There is another possible role fo
  • IMHO, Although Eclipse has come a long way, there're parts of it that drive me insane.
    Here's a short comparison to VS .NET

    I'm a Visual Studio .NET guy. I'm not saying VS .NET is a 100% bug free program, but however it has these features.

    1. really "intelligent" to know the context
    2. faster (or) more responsive than any other IDE
    3. language parser works unobtrusivly while coding
    4. Customization of the IDE GUI is easy

    I spent a long time trying to figure out how to remap Shortcut keys in Eclipse,
    and it made me

    • I would hardly call your post a comparison -- all you did was list a few bullets about VS .NET. I guess we're supposed to assume that Eclipse does NOT have any of the listed traits? Hmmm, I'll have to disagree there.

      Furthermore, I think you've made a common mistake in assuming that Eclipse is only an IDE. Rather, it is an application framework that is particularly well suited for an IDE, among other things. Many people see the Java Development Toolkit, with is often distributed with Eclipse, and assume

      • I wouldn't call the parent to your post particularly well worded, but I think his point was that it isn't necessarily easy to get all the features you want in Eclipse to work. I know, I've been there too. In fact, I'm no longer there. I'm using JBuilder now. Is JBuilder more powerful than Eclipse? Probably not; it may even be less powerful over the long haul. But it gets the job done without fuss. It doesn't get in my way. It doesn't require me to download 99 add-ons and configure each one. Etc. etc
        • I would tell you to go get Lomboz [objectweb.org], except that there's no release compatible with Eclipse 3.0RC3 (I've heard that you can pull it out of CVS and build it, or you can try someone else's build here [kruszewski.name] for RC1, which is what I use). This would take care of your Tomcat support, along with support for a bunch of other servers (Weblogic, JBoss, etc.), and takes care of JSP syntax highlighting, correction, and debugging [objectlearn.com]. UML is taken care of with a plugin from an Eclipse subproject, UML2 [eclipse.org]. CVS is there right out of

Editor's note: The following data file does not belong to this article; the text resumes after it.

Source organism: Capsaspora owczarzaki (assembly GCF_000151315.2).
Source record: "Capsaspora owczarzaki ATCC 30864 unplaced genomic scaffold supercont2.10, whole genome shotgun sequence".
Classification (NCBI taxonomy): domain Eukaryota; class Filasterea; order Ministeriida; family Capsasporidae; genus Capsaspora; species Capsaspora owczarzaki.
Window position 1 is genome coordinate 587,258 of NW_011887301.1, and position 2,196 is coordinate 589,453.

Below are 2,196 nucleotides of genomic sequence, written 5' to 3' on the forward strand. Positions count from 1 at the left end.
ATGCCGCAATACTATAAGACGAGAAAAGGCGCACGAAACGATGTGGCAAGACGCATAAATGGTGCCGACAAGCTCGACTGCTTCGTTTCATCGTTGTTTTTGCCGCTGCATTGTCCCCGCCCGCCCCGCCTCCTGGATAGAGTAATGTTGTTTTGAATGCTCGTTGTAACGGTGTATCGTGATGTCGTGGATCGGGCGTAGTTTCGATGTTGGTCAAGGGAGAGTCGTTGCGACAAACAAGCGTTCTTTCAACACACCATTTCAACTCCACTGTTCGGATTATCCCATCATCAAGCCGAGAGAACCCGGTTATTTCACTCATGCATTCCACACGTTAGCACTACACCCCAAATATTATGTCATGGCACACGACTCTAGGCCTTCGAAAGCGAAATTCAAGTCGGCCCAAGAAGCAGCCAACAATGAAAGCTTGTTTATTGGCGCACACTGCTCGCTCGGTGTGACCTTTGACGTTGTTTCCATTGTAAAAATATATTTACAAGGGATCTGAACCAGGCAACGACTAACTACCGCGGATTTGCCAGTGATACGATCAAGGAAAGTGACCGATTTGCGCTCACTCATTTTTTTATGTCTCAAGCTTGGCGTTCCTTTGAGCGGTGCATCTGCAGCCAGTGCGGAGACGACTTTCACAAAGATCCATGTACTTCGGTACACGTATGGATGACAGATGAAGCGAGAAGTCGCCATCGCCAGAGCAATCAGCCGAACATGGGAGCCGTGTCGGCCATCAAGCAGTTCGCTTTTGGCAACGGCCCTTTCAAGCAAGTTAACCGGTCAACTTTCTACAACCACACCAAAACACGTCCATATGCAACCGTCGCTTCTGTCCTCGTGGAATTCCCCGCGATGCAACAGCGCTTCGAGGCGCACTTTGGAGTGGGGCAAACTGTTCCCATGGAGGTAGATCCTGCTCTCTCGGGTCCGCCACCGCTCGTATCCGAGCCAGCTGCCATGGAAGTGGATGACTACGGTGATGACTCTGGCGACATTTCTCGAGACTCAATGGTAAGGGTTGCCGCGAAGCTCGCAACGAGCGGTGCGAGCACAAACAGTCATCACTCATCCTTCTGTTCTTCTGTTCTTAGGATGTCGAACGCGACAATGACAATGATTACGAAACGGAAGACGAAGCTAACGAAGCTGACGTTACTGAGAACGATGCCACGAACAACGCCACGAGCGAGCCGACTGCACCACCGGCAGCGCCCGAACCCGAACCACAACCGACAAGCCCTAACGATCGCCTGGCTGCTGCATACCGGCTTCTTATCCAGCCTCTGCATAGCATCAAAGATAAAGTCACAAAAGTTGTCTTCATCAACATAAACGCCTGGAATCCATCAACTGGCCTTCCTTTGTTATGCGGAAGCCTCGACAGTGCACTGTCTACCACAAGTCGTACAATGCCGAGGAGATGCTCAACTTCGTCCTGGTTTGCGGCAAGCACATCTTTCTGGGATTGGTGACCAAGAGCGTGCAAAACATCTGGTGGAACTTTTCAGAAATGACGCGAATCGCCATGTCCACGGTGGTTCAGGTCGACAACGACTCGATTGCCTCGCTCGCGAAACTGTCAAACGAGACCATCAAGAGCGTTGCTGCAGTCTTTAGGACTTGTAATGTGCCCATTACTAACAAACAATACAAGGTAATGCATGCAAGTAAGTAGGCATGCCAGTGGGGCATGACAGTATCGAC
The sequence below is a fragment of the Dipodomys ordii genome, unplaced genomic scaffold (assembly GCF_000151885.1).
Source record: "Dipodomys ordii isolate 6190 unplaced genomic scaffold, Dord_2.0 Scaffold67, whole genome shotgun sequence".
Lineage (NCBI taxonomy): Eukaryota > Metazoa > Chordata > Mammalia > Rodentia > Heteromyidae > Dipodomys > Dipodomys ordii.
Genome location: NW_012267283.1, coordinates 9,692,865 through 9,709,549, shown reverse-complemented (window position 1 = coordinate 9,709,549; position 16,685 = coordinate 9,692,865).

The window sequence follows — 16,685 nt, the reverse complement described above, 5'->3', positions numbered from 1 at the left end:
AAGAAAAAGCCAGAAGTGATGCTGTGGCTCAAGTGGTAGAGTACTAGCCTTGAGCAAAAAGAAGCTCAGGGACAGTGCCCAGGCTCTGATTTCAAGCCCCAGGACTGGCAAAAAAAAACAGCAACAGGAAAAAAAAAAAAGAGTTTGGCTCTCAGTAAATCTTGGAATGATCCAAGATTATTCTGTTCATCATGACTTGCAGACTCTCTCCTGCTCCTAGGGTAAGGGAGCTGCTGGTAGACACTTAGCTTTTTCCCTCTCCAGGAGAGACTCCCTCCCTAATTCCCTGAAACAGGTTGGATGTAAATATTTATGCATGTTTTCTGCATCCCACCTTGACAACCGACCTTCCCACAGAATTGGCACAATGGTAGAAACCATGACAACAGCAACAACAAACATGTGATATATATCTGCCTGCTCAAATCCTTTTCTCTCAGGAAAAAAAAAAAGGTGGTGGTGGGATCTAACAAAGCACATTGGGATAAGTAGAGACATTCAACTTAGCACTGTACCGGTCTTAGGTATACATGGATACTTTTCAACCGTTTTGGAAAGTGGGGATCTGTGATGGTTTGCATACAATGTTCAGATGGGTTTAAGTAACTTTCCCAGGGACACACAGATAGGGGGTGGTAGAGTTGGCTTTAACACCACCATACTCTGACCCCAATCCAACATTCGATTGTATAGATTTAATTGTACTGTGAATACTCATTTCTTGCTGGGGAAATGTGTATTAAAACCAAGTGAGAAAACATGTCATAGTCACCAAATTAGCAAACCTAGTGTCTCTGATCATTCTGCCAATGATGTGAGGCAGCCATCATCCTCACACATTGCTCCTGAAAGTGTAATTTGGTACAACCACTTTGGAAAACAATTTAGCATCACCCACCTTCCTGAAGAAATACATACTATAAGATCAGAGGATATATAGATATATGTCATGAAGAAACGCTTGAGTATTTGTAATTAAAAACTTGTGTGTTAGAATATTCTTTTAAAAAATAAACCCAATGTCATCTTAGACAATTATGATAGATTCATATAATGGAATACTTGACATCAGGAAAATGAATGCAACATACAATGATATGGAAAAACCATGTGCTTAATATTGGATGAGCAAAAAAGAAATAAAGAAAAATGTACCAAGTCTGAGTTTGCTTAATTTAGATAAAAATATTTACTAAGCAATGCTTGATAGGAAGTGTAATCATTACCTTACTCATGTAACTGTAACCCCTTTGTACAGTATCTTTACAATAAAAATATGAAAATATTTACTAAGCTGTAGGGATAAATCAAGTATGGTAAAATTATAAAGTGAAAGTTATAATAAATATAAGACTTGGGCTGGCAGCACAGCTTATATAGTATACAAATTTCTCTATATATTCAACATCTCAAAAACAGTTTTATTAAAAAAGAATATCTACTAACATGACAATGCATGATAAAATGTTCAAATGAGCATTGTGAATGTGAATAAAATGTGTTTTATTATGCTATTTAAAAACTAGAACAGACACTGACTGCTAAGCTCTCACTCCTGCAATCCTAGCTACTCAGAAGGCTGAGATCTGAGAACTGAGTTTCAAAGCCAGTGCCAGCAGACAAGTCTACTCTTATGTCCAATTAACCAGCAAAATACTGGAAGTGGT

• by Nicopa ( 87617 ) <nico.lichtmaier@g[ ]l.com ['mai' in gap]> on Wednesday June 23, 2004 @01:49AM (#9503649)

    Here's the Eclipse 3.0 press release [businesswire.com].

    A quote from it:

    support for national languages through I18N-style internationalization".

    How do you pronounce that? internationalization-style internationalization!

  • What? (Score:2, Informative)

    by glenroe ( 791530 )
    The latest status report on the eclipse site as of 10am CDT says

    Friday June 25, 2004 10:15 EDT Status: A rebuild of RC4 will happen at 12:00 EDT to include last-minute doc problems (only).

    The release is due some time next week.

It is not for me to attempt to fathom the inscrutable workings of Providence. -- The Earl of Birkenhead